Supreme Court Rules that Life Insurance Used by Company to Redeem a Deceased Shareholder’s Stock Must be Included in Estate Valuation

On June 6, 2024, the U.S. Supreme Court unanimously held that, for federal estate tax purposes, a company’s obligation to redeem shares from a deceased shareholder’s estate does not offset life insurance proceeds used by the company to satisfy that obligation. The case, Connelly vs. United States, 602 U.S. ___ (2024), was closely watched by the business community because redemption agreements backstopped by life insurance on the owners are common strategies for closely held businesses preparing for an ownership transition. The taxpayer argued that the portion of the life insurance proceeds used for the redemption were offset by the corporation’s contractual obligation to redeem the shares. The government rejected this position and asserted that “no real-world buyer or seller would have viewed the redemption obligation as an offsetting liability.” The Supreme Court agreed with the government in the case of a redemption obligation of a company paid using life insurance proceeds.

For federal estate tax purposes, property is valued at the time of the decedent’s death, so the deceased shareholder’s shares in Connelly must be valued when the company was guaranteed to receive the life insurance proceeds but before the company had used those proceeds to fulfill the redemption obligation. The taxpayer contended that treating the redemption obligation as an offsetting liability of the company would reflect the value a willing buyer and willing seller would agree to pay for the company at the time of the deceased shareholder’s death. The Supreme Court rejected this approach because a fair market value redemption, by definition, cashes out the redeemed shareholder without affecting the value of any shareholder’s interest. A willing buyer of a company’s shares therefore would not reduce their price because of a redemption obligation. Further, the Supreme Court emphasized that a redemption requires the company to give up value to cash out the redeemed shareholderi.e., a redemption should decrease a company’s value and maintain the per share value of the remaining sharesbut the taxpayer’s position would leave the company with the same value both before and after the redemption.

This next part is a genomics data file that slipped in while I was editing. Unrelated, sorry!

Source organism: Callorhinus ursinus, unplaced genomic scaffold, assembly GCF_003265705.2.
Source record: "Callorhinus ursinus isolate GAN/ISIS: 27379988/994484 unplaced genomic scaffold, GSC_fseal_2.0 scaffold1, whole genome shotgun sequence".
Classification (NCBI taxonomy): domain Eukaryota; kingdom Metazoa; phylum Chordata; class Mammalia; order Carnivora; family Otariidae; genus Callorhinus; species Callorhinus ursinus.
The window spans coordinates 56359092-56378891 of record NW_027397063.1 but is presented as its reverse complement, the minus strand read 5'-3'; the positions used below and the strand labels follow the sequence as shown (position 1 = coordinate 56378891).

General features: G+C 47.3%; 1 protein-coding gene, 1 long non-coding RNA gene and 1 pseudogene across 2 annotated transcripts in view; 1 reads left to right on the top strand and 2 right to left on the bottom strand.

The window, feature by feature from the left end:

While the Supreme Court acknowledged that its decision would increase insurance costs for redemption obligations funded by life insurance, it treated this as an unavoidable effect of such structures and offered a cross-purchase agreement as one alternative structure that trades off this consequence for others. A cross-purchase agreement would prevent insurance proceeds from increasing the value of the redeemed shares but (i) would require the shareholders to maintain the life insurance policies instead of the company, (ii) may have different tax consequences, and (iii) might be complicated by the policy on each shareholder having a different premium. The government also raised this and two other alternatives in its briefs: first, bequeathing the shares as part of an estate plan to an agreed upon recipient, or second, using a trust or other entity to hold the insurance policies separate from the company. The former is only useful if the shareholders can agree on who should receive the shares, and the latter could have more administrative costs.

Whether these or any other alternative to redemption insurance arrangements is appropriate will depend on the circumstances of each company. Following the Connelly decision, owners of closely held businesses and their advisors should look at the consequences of any existing or contemplated redemption arrangements and whether a different ownership transition plan is necessary.

  • Sage H. O'Neil

    Sage assists businesses with tax issues and works to provide practical support to clients’ issues.

    Sage received his J.D. from the New York University School of Law where he was a staff editor for the Tax Law Review. Prior to joining ...

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